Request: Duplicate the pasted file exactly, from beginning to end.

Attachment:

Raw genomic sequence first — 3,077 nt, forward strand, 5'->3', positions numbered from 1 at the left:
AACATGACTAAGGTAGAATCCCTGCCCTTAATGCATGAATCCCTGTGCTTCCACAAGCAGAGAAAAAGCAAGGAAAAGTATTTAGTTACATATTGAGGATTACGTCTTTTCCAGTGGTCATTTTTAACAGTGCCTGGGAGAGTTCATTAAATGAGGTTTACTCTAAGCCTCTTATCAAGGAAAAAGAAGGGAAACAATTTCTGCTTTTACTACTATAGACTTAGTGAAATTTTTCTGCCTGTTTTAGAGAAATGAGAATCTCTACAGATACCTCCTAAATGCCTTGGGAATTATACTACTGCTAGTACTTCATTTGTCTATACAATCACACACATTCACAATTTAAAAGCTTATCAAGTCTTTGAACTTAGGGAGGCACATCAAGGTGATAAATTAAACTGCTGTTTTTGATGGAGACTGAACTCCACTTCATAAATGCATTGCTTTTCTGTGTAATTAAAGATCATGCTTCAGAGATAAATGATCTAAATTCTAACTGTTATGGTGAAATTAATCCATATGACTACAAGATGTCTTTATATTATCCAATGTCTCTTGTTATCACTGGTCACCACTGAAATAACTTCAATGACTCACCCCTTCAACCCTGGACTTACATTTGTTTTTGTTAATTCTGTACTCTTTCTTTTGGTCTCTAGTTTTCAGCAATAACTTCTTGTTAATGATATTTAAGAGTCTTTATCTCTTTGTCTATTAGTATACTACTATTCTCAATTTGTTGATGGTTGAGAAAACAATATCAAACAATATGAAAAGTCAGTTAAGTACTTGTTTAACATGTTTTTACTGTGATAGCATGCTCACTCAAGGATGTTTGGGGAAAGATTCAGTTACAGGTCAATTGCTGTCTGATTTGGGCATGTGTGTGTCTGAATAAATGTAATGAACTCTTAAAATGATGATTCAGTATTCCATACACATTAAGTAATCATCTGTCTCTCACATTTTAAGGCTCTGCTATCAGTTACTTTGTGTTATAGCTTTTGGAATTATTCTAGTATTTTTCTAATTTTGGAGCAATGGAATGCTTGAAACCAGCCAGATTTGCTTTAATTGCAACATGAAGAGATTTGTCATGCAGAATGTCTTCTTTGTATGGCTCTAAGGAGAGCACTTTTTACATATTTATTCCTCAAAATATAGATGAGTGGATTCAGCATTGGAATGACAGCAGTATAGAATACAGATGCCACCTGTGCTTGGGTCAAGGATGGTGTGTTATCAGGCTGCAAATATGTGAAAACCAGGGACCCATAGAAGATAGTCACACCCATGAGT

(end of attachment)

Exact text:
Raw genomic sequence first — 3,077 nt, forward strand, 5'->3', positions numbered from 1 at the left:
AACATGACTAAGGTAGAATCCCTGCCCTTAATGCATGAATCCCTGTGCTTCCACAAGCAGAGAAAAAGCAAGGAAAAGTATTTAGTTACATATTGAGGATTACGTCTTTTCCAGTGGTCATTTTTAACAGTGCCTGGGAGAGTTCATTAAATGAGGTTTACTCTAAGCCTCTTATCAAGGAAAAAGAAGGGAAACAATTTCTGCTTTTACTACTATAGACTTAGTGAAATTTTTCTGCCTGTTTTAGAGAAATGAGAATCTCTACAGATACCTCCTAAATGCCTTGGGAATTATACTACTGCTAGTACTTCATTTGTCTATACAATCACACACATTCACAATTTAAAAGCTTATCAAGTCTTTGAACTTAGGGAGGCACATCAAGGTGATAAATTAAACTGCTGTTTTTGATGGAGACTGAACTCCACTTCATAAATGCATTGCTTTTCTGTGTAATTAAAGATCATGCTTCAGAGATAAATGATCTAAATTCTAACTGTTATGGTGAAATTAATCCATATGACTACAAGATGTCTTTATATTATCCAATGTCTCTTGTTATCACTGGTCACCACTGAAATAACTTCAATGACTCACCCCTTCAACCCTGGACTTACATTTGTTTTTGTTAATTCTGTACTCTTTCTTTTGGTCTCTAGTTTTCAGCAATAACTTCTTGTTAATGATATTTAAGAGTCTTTATCTCTTTGTCTATTAGTATACTACTATTCTCAATTTGTTGATGGTTGAGAAAACAATATCAAACAATATGAAAAGTCAGTTAAGTACTTGTTTAACATGTTTTTACTGTGATAGCATGCTCACTCAAGGATGTTTGGGGAAAGATTCAGTTACAGGTCAATTGCTGTCTGATTTGGGCATGTGTGTGTCTGAATAAATGTAATGAACTCTTAAAATGATGATTCAGTATTCCATACACATTAAGTAATCATCTGTCTCTCACATTTTAAGGCTCTGCTATCAGTTACTTTGTGTTATAGCTTTTGGAATTATTCTAGTATTTTTCTAATTTTGGAGCAATGGAATGCTTGAAACCAGCCAGATTTGCTTTAATTGCAACATGAAGAGATTTGTCATGCAGAATGTCTTCTTTGTATGGCTCTAAGGAGAGCACTTTTTACATATTTATTCCTCAAAATATAGATGAGTGGATTCAGCATTGGAATGACAGCAGTATAGAATACAGATGCCACCTGTGCTTGGGTCAAGGATGGTGTGTTATCAGGCTGCAAATATGTGAAAACCAGGGACCCATAGAAGATAGTCACACCCATGAGT